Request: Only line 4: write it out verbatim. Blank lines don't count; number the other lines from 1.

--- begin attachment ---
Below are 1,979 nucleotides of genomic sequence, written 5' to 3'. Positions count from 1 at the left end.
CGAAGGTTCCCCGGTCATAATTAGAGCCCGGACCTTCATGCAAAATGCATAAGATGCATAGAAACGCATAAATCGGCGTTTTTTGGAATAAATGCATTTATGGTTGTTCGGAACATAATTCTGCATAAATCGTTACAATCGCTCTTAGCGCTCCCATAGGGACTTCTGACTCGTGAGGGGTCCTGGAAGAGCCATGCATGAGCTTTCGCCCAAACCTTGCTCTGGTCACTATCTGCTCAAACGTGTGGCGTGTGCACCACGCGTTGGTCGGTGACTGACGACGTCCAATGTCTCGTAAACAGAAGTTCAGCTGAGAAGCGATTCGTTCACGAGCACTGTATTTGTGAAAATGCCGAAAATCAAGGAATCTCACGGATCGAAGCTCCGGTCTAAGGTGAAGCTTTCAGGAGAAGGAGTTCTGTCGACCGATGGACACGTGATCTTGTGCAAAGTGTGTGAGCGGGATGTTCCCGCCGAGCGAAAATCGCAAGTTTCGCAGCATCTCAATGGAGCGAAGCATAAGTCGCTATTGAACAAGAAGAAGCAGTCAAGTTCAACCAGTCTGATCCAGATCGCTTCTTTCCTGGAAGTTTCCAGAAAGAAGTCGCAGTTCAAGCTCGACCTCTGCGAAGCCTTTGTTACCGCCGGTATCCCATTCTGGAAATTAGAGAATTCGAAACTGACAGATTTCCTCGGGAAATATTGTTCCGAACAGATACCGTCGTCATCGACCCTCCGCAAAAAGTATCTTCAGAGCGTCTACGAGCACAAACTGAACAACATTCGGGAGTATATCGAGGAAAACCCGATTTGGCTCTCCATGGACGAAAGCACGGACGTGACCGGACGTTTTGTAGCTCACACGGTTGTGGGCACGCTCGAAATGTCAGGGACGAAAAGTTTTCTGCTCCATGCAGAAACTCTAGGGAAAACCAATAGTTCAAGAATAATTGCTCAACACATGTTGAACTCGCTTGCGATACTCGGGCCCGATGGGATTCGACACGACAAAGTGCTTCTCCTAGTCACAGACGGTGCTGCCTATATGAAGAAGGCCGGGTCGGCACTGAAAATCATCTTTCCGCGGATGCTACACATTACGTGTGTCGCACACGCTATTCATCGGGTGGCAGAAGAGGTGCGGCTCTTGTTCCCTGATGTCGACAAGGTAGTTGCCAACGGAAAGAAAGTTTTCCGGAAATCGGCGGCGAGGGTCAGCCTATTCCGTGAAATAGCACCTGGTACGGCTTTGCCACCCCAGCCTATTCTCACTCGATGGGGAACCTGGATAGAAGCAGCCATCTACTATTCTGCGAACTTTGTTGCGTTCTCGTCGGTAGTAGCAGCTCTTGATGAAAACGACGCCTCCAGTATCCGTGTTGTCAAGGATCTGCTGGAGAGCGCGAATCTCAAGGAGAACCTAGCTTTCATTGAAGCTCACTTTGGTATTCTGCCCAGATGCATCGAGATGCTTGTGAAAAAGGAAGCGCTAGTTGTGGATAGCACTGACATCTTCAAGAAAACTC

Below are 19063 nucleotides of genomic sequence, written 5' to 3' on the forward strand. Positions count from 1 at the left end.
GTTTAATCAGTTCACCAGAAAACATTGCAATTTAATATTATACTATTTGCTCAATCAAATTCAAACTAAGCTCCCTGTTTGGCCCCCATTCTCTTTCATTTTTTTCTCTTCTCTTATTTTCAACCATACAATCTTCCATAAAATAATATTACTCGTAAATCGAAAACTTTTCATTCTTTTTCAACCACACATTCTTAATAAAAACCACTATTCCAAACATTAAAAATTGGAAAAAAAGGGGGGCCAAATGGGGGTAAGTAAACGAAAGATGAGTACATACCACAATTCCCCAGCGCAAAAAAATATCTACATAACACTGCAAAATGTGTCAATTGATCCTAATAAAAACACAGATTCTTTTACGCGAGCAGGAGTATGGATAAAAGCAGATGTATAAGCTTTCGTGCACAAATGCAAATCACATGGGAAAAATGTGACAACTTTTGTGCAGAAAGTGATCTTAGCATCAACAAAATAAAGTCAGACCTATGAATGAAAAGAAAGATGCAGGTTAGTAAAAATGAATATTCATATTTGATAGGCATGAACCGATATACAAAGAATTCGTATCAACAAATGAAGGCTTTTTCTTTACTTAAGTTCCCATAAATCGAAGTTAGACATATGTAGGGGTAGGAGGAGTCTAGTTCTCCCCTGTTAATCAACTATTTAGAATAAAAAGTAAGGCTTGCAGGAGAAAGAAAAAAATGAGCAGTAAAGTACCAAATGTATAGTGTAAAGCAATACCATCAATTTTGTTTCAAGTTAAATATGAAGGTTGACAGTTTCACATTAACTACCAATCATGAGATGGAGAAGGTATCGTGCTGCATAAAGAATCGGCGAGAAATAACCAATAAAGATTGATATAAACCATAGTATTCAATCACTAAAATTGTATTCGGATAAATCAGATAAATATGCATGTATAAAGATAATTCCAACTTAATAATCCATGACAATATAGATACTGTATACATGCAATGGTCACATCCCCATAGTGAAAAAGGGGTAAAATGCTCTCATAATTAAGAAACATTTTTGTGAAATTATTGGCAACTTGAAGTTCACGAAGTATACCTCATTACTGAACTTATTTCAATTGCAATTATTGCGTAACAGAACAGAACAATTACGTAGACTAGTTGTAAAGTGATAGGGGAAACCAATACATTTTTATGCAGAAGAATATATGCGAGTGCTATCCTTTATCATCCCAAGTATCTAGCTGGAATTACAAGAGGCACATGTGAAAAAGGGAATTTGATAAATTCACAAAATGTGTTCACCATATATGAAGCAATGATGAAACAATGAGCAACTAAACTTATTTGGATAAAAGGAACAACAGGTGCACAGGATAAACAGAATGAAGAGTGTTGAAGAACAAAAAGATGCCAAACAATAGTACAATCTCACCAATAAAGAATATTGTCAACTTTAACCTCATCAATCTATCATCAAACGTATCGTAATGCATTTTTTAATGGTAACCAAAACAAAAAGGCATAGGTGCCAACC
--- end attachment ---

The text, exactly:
GTTTAATCAGTTCACCAGAAAACATTGCAATTTAATATTATACTATTTGCTCAATCAAATTCAAACTAAGCTCCCTGTTTGGCCCCCATTCTCTTTCATTTTTTTCTCTTCTCTTATTTTCAACCATACAATCTTCCATAAAATAATATTACTCGTAAATCGAAAACTTTTCATTCTTTTTCAACCACACATTCTTAATAAAAACCACTATTCCAAACATTAAAAATTGGAAAAAAAGGGGGGCCAAATGGGGGTAAGTAAACGAAAGATGAGTACATACCACAATTCCCCAGCGCAAAAAAATATCTACATAACACTGCAAAATGTGTCAATTGATCCTAATAAAAACACAGATTCTTTTACGCGAGCAGGAGTATGGATAAAAGCAGATGTATAAGCTTTCGTGCACAAATGCAAATCACATGGGAAAAATGTGACAACTTTTGTGCAGAAAGTGATCTTAGCATCAACAAAATAAAGTCAGACCTATGAATGAAAAGAAAGATGCAGGTTAGTAAAAATGAATATTCATATTTGATAGGCATGAACCGATATACAAAGAATTCGTATCAACAAATGAAGGCTTTTTCTTTACTTAAGTTCCCATAAATCGAAGTTAGACATATGTAGGGGTAGGAGGAGTCTAGTTCTCCCCTGTTAATCAACTATTTAGAATAAAAAGTAAGGCTTGCAGGAGAAAGAAAAAAATGAGCAGTAAAGTACCAAATGTATAGTGTAAAGCAATACCATCAATTTTGTTTCAAGTTAAATATGAAGGTTGACAGTTTCACATTAACTACCAATCATGAGATGGAGAAGGTATCGTGCTGCATAAAGAATCGGCGAGAAATAACCAATAAAGATTGATATAAACCATAGTATTCAATCACTAAAATTGTATTCGGATAAATCAGATAAATATGCATGTATAAAGATAATTCCAACTTAATAATCCATGACAATATAGATACTGTATACATGCAATGGTCACATCCCCATAGTGAAAAAGGGGTAAAATGCTCTCATAATTAAGAAACATTTTTGTGAAATTATTGGCAACTTGAAGTTCACGAAGTATACCTCATTACTGAACTTATTTCAATTGCAATTATTGCGTAACAGAACAGAACAATTACGTAGACTAGTTGTAAAGTGATAGGGGAAACCAATACATTTTTATGCAGAAGAATATATGCGAGTGCTATCCTTTATCATCCCAAGTATCTAGCTGGAATTACAAGAGGCACATGTGAAAAAGGGAATTTGATAAATTCACAAAATGTGTTCACCATATATGAAGCAATGATGAAACAATGAGCAACTAAACTTATTTGGATAAAAGGAACAACAGGTGCACAGGATAAACAGAATGAAGAGTGTTGAAGAACAAAAAGATGCCAAACAATAGTACAATCTCACCAATAAAGAATATTGTCAACTTTAACCTCATCAATCTATCATCAAACGTATCGTAATGCATTTTTTAATGGTAACCAAAACAAAAAGGCATAGGTGCCAACC